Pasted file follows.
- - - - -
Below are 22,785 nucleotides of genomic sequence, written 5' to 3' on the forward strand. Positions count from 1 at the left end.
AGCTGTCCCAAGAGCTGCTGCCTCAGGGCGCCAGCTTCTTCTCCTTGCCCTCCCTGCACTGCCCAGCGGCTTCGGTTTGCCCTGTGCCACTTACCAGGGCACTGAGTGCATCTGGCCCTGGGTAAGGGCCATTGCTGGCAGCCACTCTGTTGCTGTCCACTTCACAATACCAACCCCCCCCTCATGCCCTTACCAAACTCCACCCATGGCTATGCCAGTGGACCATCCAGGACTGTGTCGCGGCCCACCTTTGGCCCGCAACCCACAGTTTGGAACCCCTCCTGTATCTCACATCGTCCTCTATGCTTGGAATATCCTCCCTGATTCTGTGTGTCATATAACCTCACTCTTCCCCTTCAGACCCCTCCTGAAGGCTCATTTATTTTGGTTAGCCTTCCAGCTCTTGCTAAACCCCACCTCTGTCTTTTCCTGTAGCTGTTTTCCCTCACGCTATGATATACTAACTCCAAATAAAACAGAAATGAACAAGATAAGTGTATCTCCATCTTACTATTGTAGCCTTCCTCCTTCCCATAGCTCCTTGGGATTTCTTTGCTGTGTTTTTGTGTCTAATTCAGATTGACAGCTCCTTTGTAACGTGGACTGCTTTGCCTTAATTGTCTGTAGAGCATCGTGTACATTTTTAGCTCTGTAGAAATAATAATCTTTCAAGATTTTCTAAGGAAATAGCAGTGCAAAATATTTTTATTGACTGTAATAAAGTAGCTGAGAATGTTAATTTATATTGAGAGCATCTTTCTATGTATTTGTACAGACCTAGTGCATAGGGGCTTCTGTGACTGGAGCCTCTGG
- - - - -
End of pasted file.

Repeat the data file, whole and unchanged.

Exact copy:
Below are 22,785 nucleotides of genomic sequence, written 5' to 3' on the forward strand. Positions count from 1 at the left end.
AGCTGTCCCAAGAGCTGCTGCCTCAGGGCGCCAGCTTCTTCTCCTTGCCCTCCCTGCACTGCCCAGCGGCTTCGGTTTGCCCTGTGCCACTTACCAGGGCACTGAGTGCATCTGGCCCTGGGTAAGGGCCATTGCTGGCAGCCACTCTGTTGCTGTCCACTTCACAATACCAACCCCCCCCTCATGCCCTTACCAAACTCCACCCATGGCTATGCCAGTGGACCATCCAGGACTGTGTCGCGGCCCACCTTTGGCCCGCAACCCACAGTTTGGAACCCCTCCTGTATCTCACATCGTCCTCTATGCTTGGAATATCCTCCCTGATTCTGTGTGTCATATAACCTCACTCTTCCCCTTCAGACCCCTCCTGAAGGCTCATTTATTTTGGTTAGCCTTCCAGCTCTTGCTAAACCCCACCTCTGTCTTTTCCTGTAGCTGTTTTCCCTCACGCTATGATATACTAACTCCAAATAAAACAGAAATGAACAAGATAAGTGTATCTCCATCTTACTATTGTAGCCTTCCTCCTTCCCATAGCTCCTTGGGATTTCTTTGCTGTGTTTTTGTGTCTAATTCAGATTGACAGCTCCTTTGTAACGTGGACTGCTTTGCCTTAATTGTCTGTAGAGCATCGTGTACATTTTTAGCTCTGTAGAAATAATAATCTTTCAAGATTTTCTAAGGAAATAGCAGTGCAAAATATTTTTATTGACTGTAATAAAGTAGCTGAGAATGTTAATTTATATTGAGAGCATCTTTCTATGTATTTGTACAGACCTAGTGCATAGGGGCTTCTGTGACTGGAGCCTCTGG